Sunday, Hong Kong pro-Beijing camp mobilized a movement to oppose the ‘Occupy Central’. It is said the CCP had invested hundreds of millions of dollars to recruit participants, with money, gifts, free meals and transportation. While the participants were holding banners that stated, ‘anti-violence’, violence was created along the demonstration with trash everywhere. Mainlanders ridicule the clumsy political performance of the CCP as simply a farce.

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Let’s admit it, those ‘cash to protest’ reports are true

SC Yeung | 19 August 2014 | EJ Insight

Robert Chow Yung, the spokesman for the Alliance for Peace and Democracy, should apologize to the public over the issue of payments to participants to join the anti-Occupy Central demonstration as reported by the media.

If the reports are true, such a practice is a blow to the Hong Kong core value of honesty and can only stir public discontent toward the pro-Beijing campaign.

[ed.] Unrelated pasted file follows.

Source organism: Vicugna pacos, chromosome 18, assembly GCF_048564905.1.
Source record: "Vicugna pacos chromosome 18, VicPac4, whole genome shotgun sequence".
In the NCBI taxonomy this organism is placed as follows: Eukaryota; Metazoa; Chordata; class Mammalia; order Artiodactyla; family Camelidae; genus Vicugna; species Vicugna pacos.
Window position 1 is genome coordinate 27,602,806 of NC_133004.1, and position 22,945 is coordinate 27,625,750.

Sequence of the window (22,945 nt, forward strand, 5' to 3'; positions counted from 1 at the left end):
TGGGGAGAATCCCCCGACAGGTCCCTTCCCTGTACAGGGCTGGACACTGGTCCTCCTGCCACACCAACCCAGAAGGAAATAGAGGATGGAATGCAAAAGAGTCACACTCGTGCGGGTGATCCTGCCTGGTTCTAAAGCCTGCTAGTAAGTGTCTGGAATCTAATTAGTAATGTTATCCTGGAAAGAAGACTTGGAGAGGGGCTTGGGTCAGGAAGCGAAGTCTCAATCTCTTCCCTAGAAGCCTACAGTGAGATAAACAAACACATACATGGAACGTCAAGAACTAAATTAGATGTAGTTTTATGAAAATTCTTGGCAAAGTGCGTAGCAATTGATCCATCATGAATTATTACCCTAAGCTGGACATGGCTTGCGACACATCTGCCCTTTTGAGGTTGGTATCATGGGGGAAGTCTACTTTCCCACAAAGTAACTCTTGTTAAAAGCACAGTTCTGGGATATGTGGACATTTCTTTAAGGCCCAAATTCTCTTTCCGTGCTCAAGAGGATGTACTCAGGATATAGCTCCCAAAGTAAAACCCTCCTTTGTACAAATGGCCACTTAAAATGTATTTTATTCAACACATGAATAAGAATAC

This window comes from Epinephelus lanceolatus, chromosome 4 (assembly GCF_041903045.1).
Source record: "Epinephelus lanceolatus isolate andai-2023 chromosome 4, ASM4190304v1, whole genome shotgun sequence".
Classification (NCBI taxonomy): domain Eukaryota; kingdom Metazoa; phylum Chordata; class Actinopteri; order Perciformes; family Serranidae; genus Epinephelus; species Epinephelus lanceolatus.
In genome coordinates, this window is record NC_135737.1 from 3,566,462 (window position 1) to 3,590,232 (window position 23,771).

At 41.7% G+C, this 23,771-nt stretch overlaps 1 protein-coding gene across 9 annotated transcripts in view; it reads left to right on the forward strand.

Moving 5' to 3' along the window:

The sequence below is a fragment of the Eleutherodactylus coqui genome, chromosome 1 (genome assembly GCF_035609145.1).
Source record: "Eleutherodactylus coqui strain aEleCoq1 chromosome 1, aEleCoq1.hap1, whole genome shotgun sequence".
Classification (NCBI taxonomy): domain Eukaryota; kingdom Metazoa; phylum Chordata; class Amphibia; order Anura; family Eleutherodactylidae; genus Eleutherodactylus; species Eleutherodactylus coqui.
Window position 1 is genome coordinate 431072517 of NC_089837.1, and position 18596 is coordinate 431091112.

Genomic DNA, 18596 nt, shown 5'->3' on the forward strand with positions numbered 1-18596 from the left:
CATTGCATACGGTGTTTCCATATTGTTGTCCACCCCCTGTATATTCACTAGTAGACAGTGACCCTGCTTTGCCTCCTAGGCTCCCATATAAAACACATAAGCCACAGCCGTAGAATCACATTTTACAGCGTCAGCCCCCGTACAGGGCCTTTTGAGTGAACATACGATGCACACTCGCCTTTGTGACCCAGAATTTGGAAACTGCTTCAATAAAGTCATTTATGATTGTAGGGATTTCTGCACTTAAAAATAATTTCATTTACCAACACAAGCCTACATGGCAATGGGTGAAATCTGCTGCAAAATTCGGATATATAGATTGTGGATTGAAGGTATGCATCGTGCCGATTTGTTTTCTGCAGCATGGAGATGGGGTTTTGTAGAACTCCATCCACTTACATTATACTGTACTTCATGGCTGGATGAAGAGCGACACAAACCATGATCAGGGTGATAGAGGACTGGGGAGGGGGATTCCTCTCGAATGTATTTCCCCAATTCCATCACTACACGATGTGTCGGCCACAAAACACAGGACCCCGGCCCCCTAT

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Night and Day: The Difference Between Hong Kong Rallies

19 August 2014 | Wall Street Journal

A pro-Beijing rally was held Sunday in Hong Kong to counter the city’s July 1 pro-democracy rally. Local police estimated that 110,600 people attended the pro-Beijing rally at its peak, compared with 66,000 for the pro-democracy rally. But University of Hong Kong researchers came to the opposite conclusion, estimating an attendance of between 79,000 and 88,000 on Sunday, and between 154,000 and 172,000 on July 1.

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Notes from the Street

Evan Fowler | 19 August 2014 | Asia Sentinel

The Anti-Occupy Central Demonstration and its Contradictions